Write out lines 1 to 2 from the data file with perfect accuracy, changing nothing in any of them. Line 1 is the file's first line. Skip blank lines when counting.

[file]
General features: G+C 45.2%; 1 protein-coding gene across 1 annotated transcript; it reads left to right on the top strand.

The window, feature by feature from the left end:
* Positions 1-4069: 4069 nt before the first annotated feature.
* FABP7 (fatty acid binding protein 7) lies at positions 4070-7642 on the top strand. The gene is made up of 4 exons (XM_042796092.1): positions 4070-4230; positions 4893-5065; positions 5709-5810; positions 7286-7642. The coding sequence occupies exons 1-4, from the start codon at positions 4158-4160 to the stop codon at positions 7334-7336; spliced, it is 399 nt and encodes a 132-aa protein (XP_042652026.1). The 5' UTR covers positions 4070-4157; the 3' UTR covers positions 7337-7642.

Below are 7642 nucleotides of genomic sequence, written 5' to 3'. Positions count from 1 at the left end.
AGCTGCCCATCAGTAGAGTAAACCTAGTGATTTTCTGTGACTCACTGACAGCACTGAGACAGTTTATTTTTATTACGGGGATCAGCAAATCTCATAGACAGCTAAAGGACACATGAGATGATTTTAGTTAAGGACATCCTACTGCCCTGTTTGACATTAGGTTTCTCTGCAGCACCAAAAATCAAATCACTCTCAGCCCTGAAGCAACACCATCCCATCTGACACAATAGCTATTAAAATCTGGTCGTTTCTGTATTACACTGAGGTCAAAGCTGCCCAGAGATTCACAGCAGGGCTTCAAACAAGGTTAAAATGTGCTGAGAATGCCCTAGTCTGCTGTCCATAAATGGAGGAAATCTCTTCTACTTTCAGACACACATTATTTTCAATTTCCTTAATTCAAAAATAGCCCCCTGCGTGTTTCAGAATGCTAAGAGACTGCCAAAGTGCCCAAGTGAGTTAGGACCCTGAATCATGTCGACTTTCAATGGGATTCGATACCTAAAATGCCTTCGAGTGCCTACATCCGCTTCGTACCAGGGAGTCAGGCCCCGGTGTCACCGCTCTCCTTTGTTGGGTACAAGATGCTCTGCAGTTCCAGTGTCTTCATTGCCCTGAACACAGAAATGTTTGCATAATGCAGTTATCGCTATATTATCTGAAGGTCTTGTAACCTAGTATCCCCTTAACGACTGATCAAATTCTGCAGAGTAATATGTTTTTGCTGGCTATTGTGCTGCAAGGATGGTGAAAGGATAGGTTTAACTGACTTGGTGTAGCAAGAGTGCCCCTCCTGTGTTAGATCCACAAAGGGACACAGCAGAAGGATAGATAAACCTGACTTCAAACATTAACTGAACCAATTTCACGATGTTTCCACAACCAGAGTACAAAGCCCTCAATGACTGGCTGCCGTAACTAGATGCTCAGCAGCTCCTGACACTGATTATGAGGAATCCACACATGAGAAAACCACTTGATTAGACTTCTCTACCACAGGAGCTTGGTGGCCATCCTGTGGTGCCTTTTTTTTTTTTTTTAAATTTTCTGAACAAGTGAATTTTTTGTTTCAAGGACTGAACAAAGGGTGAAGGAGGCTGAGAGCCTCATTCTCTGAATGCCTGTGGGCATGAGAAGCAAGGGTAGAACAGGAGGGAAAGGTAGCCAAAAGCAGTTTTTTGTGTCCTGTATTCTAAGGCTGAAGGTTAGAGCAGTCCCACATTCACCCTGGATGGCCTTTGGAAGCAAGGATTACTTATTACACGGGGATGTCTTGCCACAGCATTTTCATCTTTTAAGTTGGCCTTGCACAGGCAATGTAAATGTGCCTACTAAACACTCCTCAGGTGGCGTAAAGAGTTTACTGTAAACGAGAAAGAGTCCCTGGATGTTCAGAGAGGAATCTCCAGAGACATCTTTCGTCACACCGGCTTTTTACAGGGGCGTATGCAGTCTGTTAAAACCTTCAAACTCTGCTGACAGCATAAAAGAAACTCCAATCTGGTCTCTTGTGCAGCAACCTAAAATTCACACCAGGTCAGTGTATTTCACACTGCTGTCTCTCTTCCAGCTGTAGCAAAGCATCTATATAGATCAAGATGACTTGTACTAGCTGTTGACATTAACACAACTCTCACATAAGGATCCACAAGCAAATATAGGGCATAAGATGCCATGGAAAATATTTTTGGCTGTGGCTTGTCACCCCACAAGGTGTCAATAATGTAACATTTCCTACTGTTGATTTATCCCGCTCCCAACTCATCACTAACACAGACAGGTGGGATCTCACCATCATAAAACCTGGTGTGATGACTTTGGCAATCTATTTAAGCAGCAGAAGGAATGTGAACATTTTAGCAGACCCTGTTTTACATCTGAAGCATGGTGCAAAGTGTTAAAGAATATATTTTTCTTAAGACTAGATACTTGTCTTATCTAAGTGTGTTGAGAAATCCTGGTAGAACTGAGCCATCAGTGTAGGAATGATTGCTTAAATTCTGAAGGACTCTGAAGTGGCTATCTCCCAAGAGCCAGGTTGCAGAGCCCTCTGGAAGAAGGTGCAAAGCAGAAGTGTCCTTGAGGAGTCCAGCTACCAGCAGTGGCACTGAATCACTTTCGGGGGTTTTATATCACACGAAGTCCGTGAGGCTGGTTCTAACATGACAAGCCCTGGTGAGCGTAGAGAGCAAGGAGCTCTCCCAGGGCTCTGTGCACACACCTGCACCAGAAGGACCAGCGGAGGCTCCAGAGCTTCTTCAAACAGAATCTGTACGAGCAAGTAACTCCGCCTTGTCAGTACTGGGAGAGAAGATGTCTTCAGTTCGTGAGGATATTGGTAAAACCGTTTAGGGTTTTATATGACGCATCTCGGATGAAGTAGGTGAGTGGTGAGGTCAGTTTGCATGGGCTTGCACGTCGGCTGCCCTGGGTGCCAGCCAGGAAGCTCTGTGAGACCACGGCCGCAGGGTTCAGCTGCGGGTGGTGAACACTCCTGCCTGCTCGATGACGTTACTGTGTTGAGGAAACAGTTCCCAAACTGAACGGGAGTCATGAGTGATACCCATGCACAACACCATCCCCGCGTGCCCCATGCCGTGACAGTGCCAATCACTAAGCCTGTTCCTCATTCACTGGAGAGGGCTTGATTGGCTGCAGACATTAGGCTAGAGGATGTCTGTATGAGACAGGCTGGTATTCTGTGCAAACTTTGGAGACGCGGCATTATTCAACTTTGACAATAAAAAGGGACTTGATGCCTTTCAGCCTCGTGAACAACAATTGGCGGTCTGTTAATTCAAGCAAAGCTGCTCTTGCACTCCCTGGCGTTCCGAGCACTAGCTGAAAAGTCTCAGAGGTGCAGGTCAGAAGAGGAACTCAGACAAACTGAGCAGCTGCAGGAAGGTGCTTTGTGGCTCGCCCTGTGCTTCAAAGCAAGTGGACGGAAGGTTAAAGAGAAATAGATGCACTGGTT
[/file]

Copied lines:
General features: G+C 45.2%; 1 protein-coding gene across 1 annotated transcript; it reads left to right on the top strand.

The window, feature by feature from the left end: